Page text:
Let's start off the new year by revisiting a headline from the old year. The crisis in the home lending market - especially for sub-prime loans to marginal borrowers - hit the fan in 2007 and will cause an additional financial crunch this year. My concern now, as it has been all along, is that trustworthy borrowers who make their payments on time and who follow the rules may well ultimately pay for this manufactured crisis.
What happened is this: The economy was perking along just fine and competition among banks became intense. That competition prompted many lenders to turn a blind eye on customers who had a questionable credit history and an equally questionable ability to repay their home loan.
But the loan officers were under increasing pressure and so the lax policy prevailed. Then speculators entered the market to buy homes, pay only the interest on those properties and then wait for the housing market to increase the home's value. But the housing market slowed, the values actually decreased and those speculators were left with costly properties valued less than what they owed the bank.
When the crisis began to surface, home foreclosures hit record levels. Late payments hit record levels. And the federal government started to become increasingly concerned that the banks and the big boys who buy their loans were going to go under.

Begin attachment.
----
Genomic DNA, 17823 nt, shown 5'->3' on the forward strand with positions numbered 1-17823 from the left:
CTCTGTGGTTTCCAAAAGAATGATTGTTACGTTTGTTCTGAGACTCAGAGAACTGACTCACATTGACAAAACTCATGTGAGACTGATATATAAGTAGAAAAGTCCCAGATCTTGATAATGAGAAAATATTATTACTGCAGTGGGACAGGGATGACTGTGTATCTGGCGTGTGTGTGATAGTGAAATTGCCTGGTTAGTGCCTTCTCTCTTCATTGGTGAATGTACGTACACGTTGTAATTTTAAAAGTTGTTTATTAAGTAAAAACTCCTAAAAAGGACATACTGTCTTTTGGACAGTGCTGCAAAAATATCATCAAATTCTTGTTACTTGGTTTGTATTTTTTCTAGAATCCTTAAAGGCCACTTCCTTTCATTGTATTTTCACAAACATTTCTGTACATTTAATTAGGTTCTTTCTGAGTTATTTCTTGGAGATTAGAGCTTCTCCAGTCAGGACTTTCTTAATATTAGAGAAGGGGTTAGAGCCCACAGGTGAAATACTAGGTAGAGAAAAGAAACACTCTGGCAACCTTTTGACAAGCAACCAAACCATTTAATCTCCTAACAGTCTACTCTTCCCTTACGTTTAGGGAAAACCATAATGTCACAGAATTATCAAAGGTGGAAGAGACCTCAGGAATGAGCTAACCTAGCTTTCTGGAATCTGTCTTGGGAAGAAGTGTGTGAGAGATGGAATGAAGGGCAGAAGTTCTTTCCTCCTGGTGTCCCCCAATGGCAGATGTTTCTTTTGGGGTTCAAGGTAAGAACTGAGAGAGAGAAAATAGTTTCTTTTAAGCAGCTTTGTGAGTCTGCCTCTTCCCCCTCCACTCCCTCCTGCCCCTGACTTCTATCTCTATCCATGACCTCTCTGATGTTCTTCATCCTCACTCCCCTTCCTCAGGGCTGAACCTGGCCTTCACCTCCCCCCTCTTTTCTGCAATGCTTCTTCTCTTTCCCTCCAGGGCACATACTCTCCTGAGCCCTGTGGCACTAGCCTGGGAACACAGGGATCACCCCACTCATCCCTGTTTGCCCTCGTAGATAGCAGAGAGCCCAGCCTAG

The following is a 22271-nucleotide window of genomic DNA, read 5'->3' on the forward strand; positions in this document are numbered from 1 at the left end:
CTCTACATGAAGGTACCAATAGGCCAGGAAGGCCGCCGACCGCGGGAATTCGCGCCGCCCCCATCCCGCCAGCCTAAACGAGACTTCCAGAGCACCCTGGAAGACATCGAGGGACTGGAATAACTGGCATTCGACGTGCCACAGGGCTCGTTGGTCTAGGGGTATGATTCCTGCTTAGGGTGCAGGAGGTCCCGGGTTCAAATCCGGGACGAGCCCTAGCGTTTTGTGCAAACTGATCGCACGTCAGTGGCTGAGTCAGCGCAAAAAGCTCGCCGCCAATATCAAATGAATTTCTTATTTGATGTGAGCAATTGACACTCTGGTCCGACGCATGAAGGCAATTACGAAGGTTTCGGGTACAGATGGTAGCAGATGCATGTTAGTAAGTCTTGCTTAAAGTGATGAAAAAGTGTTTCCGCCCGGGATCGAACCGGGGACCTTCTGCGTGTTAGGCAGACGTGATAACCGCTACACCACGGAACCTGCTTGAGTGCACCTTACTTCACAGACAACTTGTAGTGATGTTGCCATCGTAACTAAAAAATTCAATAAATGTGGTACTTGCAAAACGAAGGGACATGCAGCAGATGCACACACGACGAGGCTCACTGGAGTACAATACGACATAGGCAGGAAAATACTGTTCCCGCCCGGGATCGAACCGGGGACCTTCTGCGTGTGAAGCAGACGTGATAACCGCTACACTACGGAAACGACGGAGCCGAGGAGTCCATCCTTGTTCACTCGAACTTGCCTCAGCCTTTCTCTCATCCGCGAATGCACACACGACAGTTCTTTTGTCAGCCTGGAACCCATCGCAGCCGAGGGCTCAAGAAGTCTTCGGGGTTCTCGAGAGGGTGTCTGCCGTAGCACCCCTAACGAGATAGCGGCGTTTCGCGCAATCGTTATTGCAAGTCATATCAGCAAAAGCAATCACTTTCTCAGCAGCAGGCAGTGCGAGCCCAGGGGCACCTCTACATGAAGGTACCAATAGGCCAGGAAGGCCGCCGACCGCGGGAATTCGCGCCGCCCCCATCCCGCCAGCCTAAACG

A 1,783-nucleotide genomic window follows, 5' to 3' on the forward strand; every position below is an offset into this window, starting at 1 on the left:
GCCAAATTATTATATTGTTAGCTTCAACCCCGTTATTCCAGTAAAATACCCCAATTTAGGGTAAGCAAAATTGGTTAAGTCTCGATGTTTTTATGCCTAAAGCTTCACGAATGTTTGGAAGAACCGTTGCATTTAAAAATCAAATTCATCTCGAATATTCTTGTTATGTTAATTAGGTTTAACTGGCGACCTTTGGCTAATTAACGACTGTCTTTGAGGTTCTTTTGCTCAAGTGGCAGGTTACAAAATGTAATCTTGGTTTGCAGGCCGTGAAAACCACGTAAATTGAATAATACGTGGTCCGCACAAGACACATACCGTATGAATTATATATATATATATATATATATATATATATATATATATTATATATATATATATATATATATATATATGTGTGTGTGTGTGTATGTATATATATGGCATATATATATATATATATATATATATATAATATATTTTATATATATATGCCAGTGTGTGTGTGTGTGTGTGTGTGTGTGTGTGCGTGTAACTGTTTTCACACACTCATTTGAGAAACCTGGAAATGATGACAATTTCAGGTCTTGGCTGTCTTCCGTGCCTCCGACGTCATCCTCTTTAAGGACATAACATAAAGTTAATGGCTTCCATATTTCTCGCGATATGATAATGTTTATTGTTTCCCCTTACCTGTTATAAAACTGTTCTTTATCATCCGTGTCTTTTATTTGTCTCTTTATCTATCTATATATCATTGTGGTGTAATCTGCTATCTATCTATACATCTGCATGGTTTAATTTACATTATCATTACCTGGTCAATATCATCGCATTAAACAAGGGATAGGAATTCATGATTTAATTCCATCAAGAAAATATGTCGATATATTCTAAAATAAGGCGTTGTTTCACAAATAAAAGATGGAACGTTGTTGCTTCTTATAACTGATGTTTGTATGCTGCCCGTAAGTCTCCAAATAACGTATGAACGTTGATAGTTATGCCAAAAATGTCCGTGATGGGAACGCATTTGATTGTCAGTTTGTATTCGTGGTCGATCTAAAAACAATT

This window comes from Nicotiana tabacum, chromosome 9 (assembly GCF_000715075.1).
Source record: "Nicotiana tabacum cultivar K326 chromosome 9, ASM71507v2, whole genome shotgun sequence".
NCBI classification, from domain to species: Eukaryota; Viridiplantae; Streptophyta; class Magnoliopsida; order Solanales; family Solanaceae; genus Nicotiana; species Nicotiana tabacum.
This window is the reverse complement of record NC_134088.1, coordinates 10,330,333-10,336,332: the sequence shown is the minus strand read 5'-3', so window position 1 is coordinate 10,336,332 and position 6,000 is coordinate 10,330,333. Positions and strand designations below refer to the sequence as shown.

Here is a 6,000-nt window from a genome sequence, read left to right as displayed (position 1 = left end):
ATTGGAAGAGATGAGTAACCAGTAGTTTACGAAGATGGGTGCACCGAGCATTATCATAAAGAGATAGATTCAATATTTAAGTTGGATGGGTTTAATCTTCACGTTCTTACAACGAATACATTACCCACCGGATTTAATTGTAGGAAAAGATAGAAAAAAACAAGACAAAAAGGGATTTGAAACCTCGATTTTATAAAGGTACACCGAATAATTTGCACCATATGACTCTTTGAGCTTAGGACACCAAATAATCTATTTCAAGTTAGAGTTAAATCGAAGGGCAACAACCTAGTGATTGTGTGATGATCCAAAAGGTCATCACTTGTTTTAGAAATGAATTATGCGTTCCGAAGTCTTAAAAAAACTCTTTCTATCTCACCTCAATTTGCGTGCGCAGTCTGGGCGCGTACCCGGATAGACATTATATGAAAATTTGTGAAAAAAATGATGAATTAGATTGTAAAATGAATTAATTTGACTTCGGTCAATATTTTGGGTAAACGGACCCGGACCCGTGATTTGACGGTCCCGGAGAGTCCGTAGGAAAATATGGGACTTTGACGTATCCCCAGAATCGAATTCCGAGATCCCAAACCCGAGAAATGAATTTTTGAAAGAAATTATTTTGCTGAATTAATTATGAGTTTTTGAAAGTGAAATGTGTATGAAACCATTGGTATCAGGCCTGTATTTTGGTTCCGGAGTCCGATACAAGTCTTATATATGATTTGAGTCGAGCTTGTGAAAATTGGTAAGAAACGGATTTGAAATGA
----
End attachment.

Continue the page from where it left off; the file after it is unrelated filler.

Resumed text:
A report out of California last week showed that almost 70 percent of the problem loans there were to speculators. Well, tough. Those greedy souls were in the game to make money and they bet on the wrong horse. I don't want one cent of my tax dollar to help them out of their money pinch.
For those questionable borrowers, the lenders are the ones who should suffer the loss. The banks and brokers were so competitive that they knew these loans were marginal at best. I don't want anyone to lose their home but I'm also unwilling to bail out the banks who knew these loans were on the edge in the first place.
Here's how ridiculous the process had become. A new federal rule will go into effect this year that would make some changes for banks who loan money to customers to buy a home. One of those changes is that banks would now be required to have proof of the borrowers' income before making the loan. Well duh! Do you mean to tell me that these banks were providing questionable loans and not even requiring the borrower to provide proof of income? I have no sympathy for these lenders.
Maybe the problem is we have too many banks. Maybe that increased competition promotes loose practices that can harm the entire economy.
As is often the case, the source of the problem in the housing market is greed. Greed among bankers and greed among speculators. Our tax money should never be used to reward greed or ignorance.